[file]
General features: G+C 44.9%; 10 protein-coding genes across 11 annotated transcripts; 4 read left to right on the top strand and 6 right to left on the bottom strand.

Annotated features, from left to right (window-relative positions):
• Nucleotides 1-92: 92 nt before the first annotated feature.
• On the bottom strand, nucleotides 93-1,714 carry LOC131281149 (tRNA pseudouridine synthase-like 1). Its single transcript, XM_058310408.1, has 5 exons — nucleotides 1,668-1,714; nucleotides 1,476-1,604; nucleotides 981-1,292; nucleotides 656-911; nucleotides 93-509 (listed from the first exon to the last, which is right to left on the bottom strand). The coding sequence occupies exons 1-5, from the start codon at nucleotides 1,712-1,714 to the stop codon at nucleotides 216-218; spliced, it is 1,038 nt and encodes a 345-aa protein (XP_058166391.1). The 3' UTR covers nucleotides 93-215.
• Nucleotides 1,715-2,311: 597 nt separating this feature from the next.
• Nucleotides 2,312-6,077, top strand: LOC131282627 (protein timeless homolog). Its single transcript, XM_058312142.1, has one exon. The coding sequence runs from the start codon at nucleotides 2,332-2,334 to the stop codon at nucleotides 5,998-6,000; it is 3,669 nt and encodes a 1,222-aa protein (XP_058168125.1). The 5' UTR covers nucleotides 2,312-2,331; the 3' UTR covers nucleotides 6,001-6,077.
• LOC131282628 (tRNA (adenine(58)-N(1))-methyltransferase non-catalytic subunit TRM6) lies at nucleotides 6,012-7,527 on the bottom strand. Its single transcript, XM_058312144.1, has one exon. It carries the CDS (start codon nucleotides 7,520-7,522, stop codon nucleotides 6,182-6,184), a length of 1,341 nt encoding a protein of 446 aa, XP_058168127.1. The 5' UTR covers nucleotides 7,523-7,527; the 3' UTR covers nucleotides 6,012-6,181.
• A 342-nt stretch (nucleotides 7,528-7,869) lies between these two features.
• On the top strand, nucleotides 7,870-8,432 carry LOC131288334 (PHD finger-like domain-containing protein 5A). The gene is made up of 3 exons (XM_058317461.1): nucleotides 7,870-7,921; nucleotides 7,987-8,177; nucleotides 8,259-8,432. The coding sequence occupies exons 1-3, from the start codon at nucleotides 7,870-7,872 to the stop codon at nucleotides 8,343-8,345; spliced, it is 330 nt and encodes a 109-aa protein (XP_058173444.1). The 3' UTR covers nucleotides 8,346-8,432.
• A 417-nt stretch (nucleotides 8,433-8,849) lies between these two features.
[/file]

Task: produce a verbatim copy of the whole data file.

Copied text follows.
General features: G+C 44.9%; 10 protein-coding genes across 11 annotated transcripts; 4 read left to right on the top strand and 6 right to left on the bottom strand.

Annotated features, from left to right (window-relative positions):
• Nucleotides 1-92: 92 nt before the first annotated feature.
• On the bottom strand, nucleotides 93-1,714 carry LOC131281149 (tRNA pseudouridine synthase-like 1). Its single transcript, XM_058310408.1, has 5 exons — nucleotides 1,668-1,714; nucleotides 1,476-1,604; nucleotides 981-1,292; nucleotides 656-911; nucleotides 93-509 (listed from the first exon to the last, which is right to left on the bottom strand). The coding sequence occupies exons 1-5, from the start codon at nucleotides 1,712-1,714 to the stop codon at nucleotides 216-218; spliced, it is 1,038 nt and encodes a 345-aa protein (XP_058166391.1). The 3' UTR covers nucleotides 93-215.
• Nucleotides 1,715-2,311: 597 nt separating this feature from the next.
• Nucleotides 2,312-6,077, top strand: LOC131282627 (protein timeless homolog). Its single transcript, XM_058312142.1, has one exon. The coding sequence runs from the start codon at nucleotides 2,332-2,334 to the stop codon at nucleotides 5,998-6,000; it is 3,669 nt and encodes a 1,222-aa protein (XP_058168125.1). The 5' UTR covers nucleotides 2,312-2,331; the 3' UTR covers nucleotides 6,001-6,077.
• LOC131282628 (tRNA (adenine(58)-N(1))-methyltransferase non-catalytic subunit TRM6) lies at nucleotides 6,012-7,527 on the bottom strand. Its single transcript, XM_058312144.1, has one exon. It carries the CDS (start codon nucleotides 7,520-7,522, stop codon nucleotides 6,182-6,184), a length of 1,341 nt encoding a protein of 446 aa, XP_058168127.1. The 5' UTR covers nucleotides 7,523-7,527; the 3' UTR covers nucleotides 6,012-6,181.
• A 342-nt stretch (nucleotides 7,528-7,869) lies between these two features.
• On the top strand, nucleotides 7,870-8,432 carry LOC131288334 (PHD finger-like domain-containing protein 5A). The gene is made up of 3 exons (XM_058317461.1): nucleotides 7,870-7,921; nucleotides 7,987-8,177; nucleotides 8,259-8,432. The coding sequence occupies exons 1-3, from the start codon at nucleotides 7,870-7,872 to the stop codon at nucleotides 8,343-8,345; spliced, it is 330 nt and encodes a 109-aa protein (XP_058173444.1). The 3' UTR covers nucleotides 8,346-8,432.
• A 417-nt stretch (nucleotides 8,433-8,849) lies between these two features.